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Larry David Says Working on ‘Curb Your Enthusiasm’ Is ‘Way More Cathartic’ Than Seeing a Therapist

·4 min read

At the premiere of HBO’s inimitable comedy “Curb Your Enthusiasm’s,” 11th season, creator and star Larry David dutifully, charmingly performed the requisite press line interviews with nary a hint of his onscreen alter ego’s curmudgeonly agitation, even gamely delivering a “Prettyyyyy, prettyyyyyyy, pretty good” byte to an Australian TV crew. But as he revealed to Variety at the Paramount lot premiere what he imagines TV Larry’s take is on the traditional Hollywood red carpet: “He hates it as much as this Larry.”

Preferring not to reveal too much about a given season’s episodes before they air – just know that the new episodes are set in a future time after Covid – David did offer some insight about his creative process, given that for the last 20 years he’s enjoyed the rare luxury of deciding, on his own terms, if and when he wants to deliver another season.

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“I’ll sit down with Jeff Schaffer, who is our director, and I say, “Do we want to do one? What have we got?” And we’ll go over some big story ideas, a season arc. And then if we like it, we’ll start writing,” David explained. “After a couple of episodes, I’ll feel like, ‘All right – I think we can do this!’ And then we’ll call HBO and say, ‘All right, we’re going to do it.’ That’s pretty much how it works.”

One of the great hallmarks of David’s comedic style is penchant for tying seemingly disparate, unrelated plot threads together cleverly, surprisingly and unfailingly hilariously, both in individual episodes and in the overall arc of a season, and he reveals that he’s always been drawn to the storytelling challenge.

“That’s how we put it together, like a puzzle. I’ve often said that it feels like a puzzle,” he said. “It just sort of developed on ‘Seinfeld’ for me. And I don’t know, it’s just the only way I know how to tell a story. I just like seeing how stories can bounce off each other and combine. And to me, it’s easier to tell stories that way, because you can move the stories along. I like how one story influences another story.”

Executive producer Shaffer, who’s worked on every season of the series with David, says that mosaic style of storytelling gets pushed to its zenith in Season 11. “There’s the thousand-piece puzzle that’s the whole season that’s made up of ten 100-piece puzzles – I think my math is correct,” he laughed. “This year we’re throwing a lot of puzzle pieces out at you in the beginning, but I promise you, they all come together in a real nice, completed puzzle of pettiness and awkward vengefulness.”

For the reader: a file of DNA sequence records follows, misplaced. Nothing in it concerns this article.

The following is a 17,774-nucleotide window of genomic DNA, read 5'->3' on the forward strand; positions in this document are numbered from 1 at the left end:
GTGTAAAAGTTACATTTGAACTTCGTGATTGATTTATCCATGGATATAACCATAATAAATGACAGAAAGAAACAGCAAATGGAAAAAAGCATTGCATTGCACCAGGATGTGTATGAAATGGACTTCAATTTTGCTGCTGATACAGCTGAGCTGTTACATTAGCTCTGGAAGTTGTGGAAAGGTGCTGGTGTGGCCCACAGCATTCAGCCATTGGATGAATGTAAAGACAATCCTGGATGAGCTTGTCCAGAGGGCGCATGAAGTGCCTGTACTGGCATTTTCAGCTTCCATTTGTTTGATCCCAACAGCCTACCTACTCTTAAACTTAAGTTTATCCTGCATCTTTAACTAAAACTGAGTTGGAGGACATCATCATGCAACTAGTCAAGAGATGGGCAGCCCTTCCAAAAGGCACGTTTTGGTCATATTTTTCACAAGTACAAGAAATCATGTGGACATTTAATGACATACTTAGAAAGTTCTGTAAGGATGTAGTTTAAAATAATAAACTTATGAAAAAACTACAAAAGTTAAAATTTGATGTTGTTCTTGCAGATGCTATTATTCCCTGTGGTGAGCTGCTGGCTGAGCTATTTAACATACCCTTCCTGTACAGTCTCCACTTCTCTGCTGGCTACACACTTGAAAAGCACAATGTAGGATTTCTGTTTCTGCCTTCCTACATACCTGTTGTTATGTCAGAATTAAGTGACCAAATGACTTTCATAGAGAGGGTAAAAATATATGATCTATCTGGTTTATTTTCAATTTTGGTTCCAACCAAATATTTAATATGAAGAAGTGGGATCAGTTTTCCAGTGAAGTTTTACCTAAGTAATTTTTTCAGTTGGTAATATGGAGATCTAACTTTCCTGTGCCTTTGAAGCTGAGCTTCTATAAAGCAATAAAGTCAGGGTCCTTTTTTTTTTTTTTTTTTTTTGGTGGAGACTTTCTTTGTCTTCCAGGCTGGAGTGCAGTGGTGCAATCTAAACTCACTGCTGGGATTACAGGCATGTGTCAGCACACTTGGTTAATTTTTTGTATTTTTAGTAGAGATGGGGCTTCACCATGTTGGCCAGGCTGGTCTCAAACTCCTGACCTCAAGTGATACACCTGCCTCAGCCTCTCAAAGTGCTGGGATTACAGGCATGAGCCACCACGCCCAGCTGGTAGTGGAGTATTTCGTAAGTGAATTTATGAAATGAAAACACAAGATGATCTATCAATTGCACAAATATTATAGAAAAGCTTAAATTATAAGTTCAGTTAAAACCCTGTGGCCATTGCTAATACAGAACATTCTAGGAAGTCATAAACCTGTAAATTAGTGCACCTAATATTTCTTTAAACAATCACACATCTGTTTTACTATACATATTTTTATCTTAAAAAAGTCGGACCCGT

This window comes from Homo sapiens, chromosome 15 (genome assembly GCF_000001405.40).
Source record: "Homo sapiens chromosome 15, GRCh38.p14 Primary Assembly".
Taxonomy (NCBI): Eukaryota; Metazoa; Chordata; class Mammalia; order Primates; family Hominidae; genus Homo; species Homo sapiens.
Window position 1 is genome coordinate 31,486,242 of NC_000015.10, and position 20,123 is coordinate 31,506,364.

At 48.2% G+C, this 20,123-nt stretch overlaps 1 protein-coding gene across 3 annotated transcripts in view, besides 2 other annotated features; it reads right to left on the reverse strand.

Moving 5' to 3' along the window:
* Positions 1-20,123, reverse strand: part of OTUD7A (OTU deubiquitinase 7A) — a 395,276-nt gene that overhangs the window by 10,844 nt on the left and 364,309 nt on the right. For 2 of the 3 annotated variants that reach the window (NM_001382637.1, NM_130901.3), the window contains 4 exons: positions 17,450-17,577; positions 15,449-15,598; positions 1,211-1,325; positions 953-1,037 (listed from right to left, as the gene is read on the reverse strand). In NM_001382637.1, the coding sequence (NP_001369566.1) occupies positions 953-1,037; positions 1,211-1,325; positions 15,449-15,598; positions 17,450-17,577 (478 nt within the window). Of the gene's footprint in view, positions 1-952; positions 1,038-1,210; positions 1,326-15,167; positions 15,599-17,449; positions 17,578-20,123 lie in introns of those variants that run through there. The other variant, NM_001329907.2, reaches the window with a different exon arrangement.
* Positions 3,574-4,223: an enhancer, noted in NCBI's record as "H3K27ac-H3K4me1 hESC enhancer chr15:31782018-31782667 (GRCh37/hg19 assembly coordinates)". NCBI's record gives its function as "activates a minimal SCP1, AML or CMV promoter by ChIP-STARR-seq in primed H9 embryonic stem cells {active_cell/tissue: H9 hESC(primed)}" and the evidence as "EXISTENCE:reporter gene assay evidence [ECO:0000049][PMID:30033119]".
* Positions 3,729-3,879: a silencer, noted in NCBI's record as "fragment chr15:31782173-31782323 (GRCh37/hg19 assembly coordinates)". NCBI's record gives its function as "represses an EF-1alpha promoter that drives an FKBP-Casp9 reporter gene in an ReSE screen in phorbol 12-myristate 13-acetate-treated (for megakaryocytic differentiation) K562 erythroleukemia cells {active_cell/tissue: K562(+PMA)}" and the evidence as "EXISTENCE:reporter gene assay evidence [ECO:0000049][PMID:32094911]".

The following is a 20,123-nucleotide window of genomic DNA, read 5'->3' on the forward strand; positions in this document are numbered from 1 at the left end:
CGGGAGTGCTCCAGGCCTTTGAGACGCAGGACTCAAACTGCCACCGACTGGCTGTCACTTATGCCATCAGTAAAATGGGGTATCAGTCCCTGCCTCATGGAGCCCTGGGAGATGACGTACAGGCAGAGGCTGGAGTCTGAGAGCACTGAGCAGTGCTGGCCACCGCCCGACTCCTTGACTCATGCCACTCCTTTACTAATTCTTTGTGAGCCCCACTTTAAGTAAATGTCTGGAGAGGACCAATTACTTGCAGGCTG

While the overall gist of scenes are written, the performers famously improvise their dialogue. Thus co-star Cheryl Hines admits she’s can’t ever quite be sure how all those plotlines will actually knit together in the final edit. “I never really know what’s being shot if I’m not there, so I’ll be watching along with everybody else wondering ‘How this is gonna wrap up?”

Co-star Jeff Garlin says that after two decades of working together, the cast is like a seasoned jazz ensemble creating beautiful, spontaneous comedic riffs. “We’re Thelonious Monk and John Coltrane and Sonny Rollins and all that put together, for sure. Yeah, it’s a groove. It’s not easy, but it’s natural,” Garlin explains, adding that bringing on guest stars like Tracey Ullman this season brings fresh energy to the mix. “Tracey Ullman is like bringing in Sarah Vaughn! She was the highlight of the season for me.”

Ullman’s role is, as yet, unrevealed, but Shaffer notes “She was so good at making Larry so uncomfortable that it’s like a masterclass in how to get under someone’s skin.”

David says personally he loves exorcising his most anti-social and misanthropic impulses through his character. “The show is way more cathartic than any hour of therapy I could go through,” he laughs. “I just enjoy doing it. That’s why it’s lasted as long as it has.”

Indeed, Shaffer – who’s routinely asked during hiatuses if the show will be coming back – predicts its longevity might just last as long as human beings retain the capability to aggravate each another. “That’s Larry’s genius,” he says. “Every time he has this righteous indignation, he yells at someone and [the viewer] goes, ‘Oh my God, I wish I could do that!’ The beauty of Larry is that he can play both sides, and you end up rooting for someone you never expected you’d root for. Like Liz Cheney.”

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